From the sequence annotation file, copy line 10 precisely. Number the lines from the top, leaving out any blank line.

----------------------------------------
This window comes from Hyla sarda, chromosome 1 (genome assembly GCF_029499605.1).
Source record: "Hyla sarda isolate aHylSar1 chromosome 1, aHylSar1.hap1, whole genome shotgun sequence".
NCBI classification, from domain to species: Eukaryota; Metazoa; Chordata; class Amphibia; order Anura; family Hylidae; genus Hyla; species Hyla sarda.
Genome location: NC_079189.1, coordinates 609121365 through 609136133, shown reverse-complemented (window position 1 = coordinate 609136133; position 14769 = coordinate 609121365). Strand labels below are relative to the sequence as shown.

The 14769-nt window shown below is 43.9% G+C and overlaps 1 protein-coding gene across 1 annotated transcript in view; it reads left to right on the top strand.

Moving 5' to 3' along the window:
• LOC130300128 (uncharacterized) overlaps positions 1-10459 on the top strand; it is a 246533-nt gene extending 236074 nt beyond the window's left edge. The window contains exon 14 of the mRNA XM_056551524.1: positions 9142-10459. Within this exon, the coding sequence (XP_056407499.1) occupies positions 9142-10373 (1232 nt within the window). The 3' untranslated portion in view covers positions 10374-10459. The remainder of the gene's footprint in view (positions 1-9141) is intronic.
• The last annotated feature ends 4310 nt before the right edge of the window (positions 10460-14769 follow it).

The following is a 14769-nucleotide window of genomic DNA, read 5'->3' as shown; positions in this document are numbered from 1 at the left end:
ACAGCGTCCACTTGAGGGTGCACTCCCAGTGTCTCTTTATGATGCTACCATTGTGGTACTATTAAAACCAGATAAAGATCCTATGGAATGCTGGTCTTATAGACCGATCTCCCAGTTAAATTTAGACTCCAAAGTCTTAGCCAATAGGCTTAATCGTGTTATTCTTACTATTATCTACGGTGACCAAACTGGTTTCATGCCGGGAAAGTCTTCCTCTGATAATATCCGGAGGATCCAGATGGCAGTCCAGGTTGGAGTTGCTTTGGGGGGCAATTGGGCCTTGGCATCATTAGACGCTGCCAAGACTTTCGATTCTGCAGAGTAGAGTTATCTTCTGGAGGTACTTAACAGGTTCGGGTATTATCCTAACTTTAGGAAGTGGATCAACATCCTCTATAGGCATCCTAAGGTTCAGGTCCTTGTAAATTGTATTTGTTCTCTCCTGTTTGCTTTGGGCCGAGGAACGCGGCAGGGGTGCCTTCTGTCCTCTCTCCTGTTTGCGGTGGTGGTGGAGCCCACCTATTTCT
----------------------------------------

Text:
ACAGCGTCCACTTGAGGGTGCACTCCCAGTGTCTCTTTATGATGCTACCATTGTGGTACTATTAAAACCAGATAAAGATCCTATGGAATGCTGGTCTTATAGACCGATCTCCCAGTTAAATTTAGACTCCAAAGTCTTAGCCAATAGGCTTAATCGTGTTATTCTTACTATTATCTACGGTGACCAAACTGGTTTCATGCCGGGAAAGTCTTCCTCTGATAATATCCGGAGGATCCAGATGGCAGTCCAGGTTGGAGTTGCTTTGGGGGGCAATTGGGCCTTGGCATCATTAGACGCTGCCAAGACTTTCGATTCTGCAGAGTAGAGTTATCTTCTGGAGGTACTTAACAGGTTCGGGTATTATCCTAACTTTAGGAAGTGGATCAACATCCTCTATAGGCATCCTAAGGTTCAGGTCCTTGTAAATTGTATTTGTTCTCTCCTGTTTGCTTTGGGCCGAGGAACGCGGCAGGGGTGCCTTCTGTCCTCTCTCCTGTTTGCGGTGGTGGTGGAGCCCACCTATTTCT